Norman Cheng, PhD
Associate Professor
Mailing Address: WSU MRI Core,
4201 St. Antoine UHC - 5E
Detroit, MI 48201
Phone: (313) 966-8220
Fax: (313) 745-9182

Quantitative measurements from MRI have proven to be important diagnostic markers in Radiology. Dr. Cheng, has recently focused on fundamental MRI research that will ultimately assist medical doctors in distinguishing normal from abnormal tissue. His focus has been on studying magnetic susceptibility effects caused by microbleeds in a variety of diseases including trauma and aging in an effort to understand progressive vascular damage in each of these diseases. Quantifying the magnet source has been an interest in the MRI community for a long time, but it is a very difficult inverse problem. Dr. Cheng recently solved this complex problem and refers to this approach as CISSCO.

Microbleeds can occur in normal aging but are much more prevalent in vascular dementia. Recent evidence suggests that a significant fraction of dementia patients suffer from cerebral amyloid angiopathy which is different from Alzheimer’s disease. It is very important to stratify patients (i.e., determine which type of dementia they have) and one way may be to monitor microbleeds. Dr. Cheng’s interests lie in not only detecting these microbleeds but quantifying their susceptibility to show if the disease is worsening or not. Microbleeds have been observed in roughly 27% of subjects with Alzheimer’s disease, 25%-46% with hypertension, 34% with ischemic stroke, 60% with non-traumatic intracerebral hemorrhage, and 85% with vascular dementia. These numbers and existing research let one suspect the progression of microbleeds could be an early biomarker of vascular dementia. One problem that human brain MR images present is difficulty in distinguishing microbleeds from calcification, which also appear as small dark spots. Dr. Cheng has applied the CISSCO method to these findings and found that he could distinguish calcium from actual bleeding. This is significant since microbleeds can occur in several neurological diseases. Potentially, this method can reveal information that is currently only available from x-ray or computed tomography (CT) scans.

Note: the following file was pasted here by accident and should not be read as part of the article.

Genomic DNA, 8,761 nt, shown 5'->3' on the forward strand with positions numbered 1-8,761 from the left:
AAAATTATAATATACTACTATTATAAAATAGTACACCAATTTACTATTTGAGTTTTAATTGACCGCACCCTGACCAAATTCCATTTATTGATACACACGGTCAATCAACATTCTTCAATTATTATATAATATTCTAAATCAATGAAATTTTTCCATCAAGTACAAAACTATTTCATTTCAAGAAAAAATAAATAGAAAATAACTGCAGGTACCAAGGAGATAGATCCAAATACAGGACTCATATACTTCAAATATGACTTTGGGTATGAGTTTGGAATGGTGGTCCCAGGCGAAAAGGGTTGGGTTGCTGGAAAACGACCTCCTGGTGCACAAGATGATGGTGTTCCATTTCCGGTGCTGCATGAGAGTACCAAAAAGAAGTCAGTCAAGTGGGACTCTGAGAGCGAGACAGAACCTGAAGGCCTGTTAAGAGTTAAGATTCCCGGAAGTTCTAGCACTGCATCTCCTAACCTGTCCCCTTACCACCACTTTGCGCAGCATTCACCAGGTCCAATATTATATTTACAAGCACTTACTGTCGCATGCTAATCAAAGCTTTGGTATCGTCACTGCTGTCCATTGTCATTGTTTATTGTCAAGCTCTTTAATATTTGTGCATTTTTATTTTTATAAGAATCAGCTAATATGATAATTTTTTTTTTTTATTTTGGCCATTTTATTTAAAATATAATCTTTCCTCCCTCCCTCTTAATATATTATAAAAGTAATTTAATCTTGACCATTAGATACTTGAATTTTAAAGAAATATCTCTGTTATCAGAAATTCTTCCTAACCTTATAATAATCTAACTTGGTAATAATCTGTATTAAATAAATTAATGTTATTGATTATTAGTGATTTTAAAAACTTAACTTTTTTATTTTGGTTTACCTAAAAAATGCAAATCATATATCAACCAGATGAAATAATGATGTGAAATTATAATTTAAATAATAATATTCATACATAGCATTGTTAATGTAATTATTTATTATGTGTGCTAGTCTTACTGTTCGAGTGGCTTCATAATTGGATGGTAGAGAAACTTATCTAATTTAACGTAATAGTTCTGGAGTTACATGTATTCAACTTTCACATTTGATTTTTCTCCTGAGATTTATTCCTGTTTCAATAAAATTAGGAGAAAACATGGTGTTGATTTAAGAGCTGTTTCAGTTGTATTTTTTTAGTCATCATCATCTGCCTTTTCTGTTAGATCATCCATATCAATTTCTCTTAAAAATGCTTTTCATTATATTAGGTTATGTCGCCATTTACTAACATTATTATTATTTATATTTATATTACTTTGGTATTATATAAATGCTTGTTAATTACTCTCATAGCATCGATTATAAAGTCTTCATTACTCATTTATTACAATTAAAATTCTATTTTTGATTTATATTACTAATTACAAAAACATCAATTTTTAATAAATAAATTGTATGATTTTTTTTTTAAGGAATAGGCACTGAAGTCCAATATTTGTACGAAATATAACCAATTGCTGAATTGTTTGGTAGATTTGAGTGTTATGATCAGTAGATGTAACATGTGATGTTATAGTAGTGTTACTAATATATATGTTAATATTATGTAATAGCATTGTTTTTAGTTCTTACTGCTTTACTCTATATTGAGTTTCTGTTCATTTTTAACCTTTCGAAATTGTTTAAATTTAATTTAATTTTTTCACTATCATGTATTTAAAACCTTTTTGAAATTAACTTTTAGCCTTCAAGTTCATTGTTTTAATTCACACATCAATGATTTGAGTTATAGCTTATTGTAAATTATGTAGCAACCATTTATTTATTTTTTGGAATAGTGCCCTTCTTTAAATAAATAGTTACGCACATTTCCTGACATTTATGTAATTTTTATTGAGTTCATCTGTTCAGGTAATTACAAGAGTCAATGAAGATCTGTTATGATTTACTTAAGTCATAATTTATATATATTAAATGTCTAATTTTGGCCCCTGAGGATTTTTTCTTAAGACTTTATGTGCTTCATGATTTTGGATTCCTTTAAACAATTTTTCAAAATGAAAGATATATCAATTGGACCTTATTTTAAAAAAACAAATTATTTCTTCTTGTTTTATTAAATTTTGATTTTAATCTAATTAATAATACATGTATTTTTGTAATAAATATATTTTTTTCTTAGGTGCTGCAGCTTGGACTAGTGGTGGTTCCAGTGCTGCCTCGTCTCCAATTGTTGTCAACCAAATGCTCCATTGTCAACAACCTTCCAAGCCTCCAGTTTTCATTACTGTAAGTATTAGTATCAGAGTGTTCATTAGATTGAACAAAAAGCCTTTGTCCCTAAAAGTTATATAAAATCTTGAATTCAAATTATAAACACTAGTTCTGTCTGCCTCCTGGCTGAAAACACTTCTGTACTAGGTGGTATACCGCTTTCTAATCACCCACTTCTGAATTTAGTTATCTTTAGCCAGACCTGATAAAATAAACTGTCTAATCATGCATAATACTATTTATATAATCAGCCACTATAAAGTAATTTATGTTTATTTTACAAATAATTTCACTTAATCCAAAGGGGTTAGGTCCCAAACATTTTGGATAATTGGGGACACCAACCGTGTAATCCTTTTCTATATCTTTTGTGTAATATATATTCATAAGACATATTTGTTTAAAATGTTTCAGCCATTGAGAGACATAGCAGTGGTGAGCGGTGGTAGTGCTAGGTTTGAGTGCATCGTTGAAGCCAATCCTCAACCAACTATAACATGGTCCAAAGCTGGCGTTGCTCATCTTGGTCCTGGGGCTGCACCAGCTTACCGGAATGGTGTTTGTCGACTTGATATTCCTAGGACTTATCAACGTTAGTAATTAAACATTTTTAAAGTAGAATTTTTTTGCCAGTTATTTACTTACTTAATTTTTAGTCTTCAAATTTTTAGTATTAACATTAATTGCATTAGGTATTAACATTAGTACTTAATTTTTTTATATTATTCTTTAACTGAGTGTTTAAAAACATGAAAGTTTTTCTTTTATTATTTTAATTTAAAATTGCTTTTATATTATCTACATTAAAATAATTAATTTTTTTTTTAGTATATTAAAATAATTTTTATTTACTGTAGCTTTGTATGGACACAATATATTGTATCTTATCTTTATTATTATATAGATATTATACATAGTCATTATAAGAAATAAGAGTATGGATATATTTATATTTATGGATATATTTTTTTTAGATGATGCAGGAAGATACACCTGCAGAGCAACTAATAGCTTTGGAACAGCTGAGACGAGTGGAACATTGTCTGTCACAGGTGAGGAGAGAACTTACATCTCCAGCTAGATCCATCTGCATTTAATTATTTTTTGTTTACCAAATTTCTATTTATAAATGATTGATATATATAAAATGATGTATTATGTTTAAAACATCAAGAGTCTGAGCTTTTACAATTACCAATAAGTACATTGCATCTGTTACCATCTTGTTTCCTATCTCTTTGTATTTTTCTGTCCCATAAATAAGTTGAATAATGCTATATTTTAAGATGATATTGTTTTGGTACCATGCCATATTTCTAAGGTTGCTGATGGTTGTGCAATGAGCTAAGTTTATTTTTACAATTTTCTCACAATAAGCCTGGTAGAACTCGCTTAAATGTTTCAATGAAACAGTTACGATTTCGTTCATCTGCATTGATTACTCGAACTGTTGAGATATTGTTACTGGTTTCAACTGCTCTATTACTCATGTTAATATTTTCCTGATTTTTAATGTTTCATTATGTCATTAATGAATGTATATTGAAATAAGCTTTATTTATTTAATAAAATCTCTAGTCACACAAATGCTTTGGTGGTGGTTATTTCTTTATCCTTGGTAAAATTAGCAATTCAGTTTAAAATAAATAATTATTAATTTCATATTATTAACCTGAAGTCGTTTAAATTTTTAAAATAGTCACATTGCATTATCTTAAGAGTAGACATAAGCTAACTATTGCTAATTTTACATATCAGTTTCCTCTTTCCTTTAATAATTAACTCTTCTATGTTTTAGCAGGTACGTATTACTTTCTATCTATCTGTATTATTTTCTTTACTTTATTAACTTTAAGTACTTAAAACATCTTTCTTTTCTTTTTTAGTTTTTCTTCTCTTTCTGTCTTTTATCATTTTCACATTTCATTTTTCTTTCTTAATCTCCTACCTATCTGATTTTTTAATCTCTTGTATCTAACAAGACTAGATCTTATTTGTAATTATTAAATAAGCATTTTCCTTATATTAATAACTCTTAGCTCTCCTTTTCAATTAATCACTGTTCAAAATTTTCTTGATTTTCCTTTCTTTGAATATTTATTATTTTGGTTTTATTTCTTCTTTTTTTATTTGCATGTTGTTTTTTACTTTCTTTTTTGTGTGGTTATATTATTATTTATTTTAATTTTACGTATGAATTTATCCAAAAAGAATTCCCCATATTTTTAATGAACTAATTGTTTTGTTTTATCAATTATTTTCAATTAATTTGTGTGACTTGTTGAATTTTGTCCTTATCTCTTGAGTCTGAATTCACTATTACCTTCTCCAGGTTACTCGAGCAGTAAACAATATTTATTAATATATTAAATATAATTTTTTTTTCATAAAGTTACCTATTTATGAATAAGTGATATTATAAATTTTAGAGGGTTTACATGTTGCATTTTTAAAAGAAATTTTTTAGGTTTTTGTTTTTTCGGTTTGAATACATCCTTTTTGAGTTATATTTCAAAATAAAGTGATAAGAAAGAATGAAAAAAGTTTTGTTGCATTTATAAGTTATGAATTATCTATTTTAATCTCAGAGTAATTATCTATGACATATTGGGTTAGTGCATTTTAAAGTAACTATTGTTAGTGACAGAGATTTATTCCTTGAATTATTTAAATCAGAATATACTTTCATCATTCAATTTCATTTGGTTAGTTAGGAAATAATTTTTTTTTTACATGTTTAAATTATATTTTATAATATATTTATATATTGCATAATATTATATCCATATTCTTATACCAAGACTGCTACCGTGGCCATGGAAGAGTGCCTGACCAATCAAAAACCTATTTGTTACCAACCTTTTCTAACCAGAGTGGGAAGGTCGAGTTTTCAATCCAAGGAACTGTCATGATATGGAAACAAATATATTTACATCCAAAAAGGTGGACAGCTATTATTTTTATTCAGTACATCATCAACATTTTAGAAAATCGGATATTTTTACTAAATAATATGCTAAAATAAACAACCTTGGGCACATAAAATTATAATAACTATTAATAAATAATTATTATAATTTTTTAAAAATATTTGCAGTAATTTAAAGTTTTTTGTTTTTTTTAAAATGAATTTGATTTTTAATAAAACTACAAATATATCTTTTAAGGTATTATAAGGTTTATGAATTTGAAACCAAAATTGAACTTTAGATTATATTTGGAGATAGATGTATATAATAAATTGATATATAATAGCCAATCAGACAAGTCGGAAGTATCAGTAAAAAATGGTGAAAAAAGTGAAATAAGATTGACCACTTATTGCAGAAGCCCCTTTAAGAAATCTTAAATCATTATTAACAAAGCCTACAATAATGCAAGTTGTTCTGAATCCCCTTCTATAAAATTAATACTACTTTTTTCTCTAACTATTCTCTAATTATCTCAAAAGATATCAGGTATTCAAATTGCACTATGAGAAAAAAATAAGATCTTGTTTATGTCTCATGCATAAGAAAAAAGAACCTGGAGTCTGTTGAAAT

Dr. Cheng has also been heavily involved in a second application on the detection of changes in iron content in the brain. This too may have applications to diseases like Alzheimer’s, Parkinson’s and Huntington’s disease. As for future research, Dr. Cheng’s ultimate goal is to create a susceptibility map of the tissue over the entire body.